In order to be effective disciple builders, we must realize that God is the author and finisher of the process of sanctification. Paul states, “I planted, Apollos watered, but God was causing the growth.” (NAS) In another place Paul asserts that “He who began a good work in you will perfect [complete] it until the Day of Christ Jesus.” (NAS) Spiritual Life Coaches can take heart that God will sovereignly oversee the process.
The role of spiritual Life Coaching is only one part of the disciple building process. For years there has been a debate in disciple building circles about what is the best forum for helping people grow spiritually. The advocates of small groups can list examples of people whose lives have been changed by the intimacy and accountability of this arrangement, while the proponents of one-to-one discipleship (Life Coaching) cite the advantages of this format. Others extol the merits of teaching and preaching, or the benefits of being well-read. Some point out the importance of putting disciples into ministry situations as the best way to facilitate growth and development. The spiritual disciplines such as fasting, solitude, or personal devotions are mentioned by many as being especially beneficial in spiritual formation.
All of these forms constitute healthy approaches to spiritual development. All should be included as part of a disciple building program. Each format has certain advantages and certain limitations. It is valuable to note that Jesus used all of these forms as part of His disciple building training. Because the local church has all of these structures (e.g. small groups, teaching, preaching, etc.), it is the best location for making and training disciples if the structures are utilized strategically. Within the church there is a unique role for a well-equipped Life Coach. This person is able to “meet people where they are, and help them take the next step®.”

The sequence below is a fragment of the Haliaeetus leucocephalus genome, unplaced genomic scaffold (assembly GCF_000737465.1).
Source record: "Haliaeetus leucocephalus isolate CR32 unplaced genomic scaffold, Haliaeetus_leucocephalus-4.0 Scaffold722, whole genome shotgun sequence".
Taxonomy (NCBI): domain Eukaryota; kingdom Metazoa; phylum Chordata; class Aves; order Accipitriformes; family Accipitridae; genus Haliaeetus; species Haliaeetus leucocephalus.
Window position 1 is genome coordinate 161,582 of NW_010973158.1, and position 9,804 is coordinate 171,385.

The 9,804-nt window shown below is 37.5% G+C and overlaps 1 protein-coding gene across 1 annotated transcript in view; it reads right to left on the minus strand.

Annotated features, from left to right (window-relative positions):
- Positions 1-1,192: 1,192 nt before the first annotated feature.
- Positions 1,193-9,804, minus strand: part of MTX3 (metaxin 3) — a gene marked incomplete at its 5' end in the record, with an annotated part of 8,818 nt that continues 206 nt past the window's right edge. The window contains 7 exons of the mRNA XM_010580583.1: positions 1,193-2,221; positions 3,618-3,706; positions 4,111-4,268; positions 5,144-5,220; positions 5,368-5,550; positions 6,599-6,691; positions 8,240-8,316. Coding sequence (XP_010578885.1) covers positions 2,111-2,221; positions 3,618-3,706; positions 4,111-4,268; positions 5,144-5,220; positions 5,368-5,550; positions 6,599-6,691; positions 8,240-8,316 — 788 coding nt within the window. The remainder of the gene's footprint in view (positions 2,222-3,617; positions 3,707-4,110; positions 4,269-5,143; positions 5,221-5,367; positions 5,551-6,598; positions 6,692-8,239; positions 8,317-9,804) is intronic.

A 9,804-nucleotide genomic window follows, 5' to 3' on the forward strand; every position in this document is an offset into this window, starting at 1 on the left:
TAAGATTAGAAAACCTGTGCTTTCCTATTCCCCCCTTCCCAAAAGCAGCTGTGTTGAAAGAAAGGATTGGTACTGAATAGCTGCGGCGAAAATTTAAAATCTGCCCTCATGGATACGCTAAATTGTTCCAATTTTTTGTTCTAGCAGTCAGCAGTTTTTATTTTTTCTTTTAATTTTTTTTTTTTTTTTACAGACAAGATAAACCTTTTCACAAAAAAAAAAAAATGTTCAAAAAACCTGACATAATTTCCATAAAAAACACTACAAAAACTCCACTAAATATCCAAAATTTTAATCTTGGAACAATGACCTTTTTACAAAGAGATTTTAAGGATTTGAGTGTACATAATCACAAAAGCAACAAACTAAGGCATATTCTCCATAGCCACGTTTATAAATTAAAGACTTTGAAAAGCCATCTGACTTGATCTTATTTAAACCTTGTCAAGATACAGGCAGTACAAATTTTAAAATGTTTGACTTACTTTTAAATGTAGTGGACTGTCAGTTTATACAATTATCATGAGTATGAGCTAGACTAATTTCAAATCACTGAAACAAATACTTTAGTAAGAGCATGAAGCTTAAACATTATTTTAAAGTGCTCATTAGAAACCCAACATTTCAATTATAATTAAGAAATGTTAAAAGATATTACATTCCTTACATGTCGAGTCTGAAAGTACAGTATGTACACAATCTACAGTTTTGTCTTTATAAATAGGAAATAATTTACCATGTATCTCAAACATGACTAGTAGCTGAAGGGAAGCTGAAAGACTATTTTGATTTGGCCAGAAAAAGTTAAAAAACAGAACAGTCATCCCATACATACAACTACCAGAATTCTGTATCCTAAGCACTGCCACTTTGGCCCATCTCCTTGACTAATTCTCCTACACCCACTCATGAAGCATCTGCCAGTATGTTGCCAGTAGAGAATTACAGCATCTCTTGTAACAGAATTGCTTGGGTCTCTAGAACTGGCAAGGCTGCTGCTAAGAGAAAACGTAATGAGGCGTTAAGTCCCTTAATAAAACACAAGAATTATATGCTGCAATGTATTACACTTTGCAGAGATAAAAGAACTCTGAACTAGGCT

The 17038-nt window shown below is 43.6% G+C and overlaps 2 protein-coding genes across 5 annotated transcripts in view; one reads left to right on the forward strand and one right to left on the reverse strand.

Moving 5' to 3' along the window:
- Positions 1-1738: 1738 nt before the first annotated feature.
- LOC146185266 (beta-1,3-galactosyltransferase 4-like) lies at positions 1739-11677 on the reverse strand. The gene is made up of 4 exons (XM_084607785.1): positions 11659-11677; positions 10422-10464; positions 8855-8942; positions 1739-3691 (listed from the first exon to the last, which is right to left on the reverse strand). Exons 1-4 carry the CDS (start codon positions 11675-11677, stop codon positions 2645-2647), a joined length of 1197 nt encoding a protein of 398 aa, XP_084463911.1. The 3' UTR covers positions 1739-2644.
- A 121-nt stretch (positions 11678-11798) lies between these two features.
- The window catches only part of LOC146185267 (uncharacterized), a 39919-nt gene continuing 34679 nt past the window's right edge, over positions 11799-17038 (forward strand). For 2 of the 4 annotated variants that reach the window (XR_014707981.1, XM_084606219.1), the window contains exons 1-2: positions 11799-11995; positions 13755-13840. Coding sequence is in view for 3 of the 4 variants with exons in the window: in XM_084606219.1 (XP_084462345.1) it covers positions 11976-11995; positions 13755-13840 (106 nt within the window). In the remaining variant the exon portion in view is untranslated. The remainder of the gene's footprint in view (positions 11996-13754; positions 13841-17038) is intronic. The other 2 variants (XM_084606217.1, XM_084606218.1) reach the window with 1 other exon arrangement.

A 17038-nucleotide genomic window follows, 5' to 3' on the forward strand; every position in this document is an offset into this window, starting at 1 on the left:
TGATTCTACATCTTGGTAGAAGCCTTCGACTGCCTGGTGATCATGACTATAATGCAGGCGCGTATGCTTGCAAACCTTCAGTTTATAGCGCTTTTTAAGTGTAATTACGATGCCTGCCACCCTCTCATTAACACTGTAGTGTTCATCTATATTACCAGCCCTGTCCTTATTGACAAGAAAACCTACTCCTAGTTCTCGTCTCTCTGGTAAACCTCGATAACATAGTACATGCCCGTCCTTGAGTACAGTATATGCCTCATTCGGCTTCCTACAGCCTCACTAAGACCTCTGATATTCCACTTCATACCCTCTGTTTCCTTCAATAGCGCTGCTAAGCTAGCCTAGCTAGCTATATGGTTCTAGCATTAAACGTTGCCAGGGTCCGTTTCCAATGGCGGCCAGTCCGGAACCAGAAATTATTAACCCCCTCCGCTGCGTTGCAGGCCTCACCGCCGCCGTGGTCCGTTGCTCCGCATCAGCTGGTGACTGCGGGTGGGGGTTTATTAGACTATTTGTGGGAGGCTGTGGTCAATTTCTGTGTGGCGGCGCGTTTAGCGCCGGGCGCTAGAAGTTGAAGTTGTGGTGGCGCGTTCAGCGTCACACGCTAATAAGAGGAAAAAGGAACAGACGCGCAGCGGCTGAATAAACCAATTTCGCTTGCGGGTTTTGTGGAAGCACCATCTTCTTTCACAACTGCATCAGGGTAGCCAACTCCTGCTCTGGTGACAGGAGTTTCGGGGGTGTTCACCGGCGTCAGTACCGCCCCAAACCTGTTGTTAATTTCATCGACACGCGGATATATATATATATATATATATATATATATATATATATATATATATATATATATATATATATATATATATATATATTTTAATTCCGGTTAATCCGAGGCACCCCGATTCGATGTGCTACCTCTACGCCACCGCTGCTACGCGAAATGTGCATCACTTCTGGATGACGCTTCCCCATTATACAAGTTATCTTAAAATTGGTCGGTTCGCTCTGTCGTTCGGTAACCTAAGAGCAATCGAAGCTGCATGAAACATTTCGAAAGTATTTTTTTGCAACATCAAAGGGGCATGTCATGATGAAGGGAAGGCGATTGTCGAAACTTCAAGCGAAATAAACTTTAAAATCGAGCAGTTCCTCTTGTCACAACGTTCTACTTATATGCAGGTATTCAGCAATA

If disciple building is the overall process in which more mature believers assist younger believers as they grow, then spiritual Life Coaching is the “one-to-one” part of the process. A Life Coach is able to help a disciple integrate and incorporate all the other growth processes into a unified whole. The Life Coach is responsible for tracking and overseeing the progress of the individual believers entrusted to his care. This individual encouragement and accountability is invaluable. As we will see later, this is best accomplished when the Life Coach works in concert with a team of others in a ministry context. One of the purposes of this manual is to offer assistance and coaching skills to help make the task of Life Coaching more manageable and successful.
Where have you seen a “one-on-one” or Life Coaching process have an impact on others? Have you ever considered learning how to be life coach?
WDA Life Coaching Manual will train leaders to coach others as Spiritual Life Coaches. If you are a Discipleship Professional or Leader, you can use the WDA Life Coaching Manual to train a team of Life Coaches for you church.
Read more of this series on Life Coaching: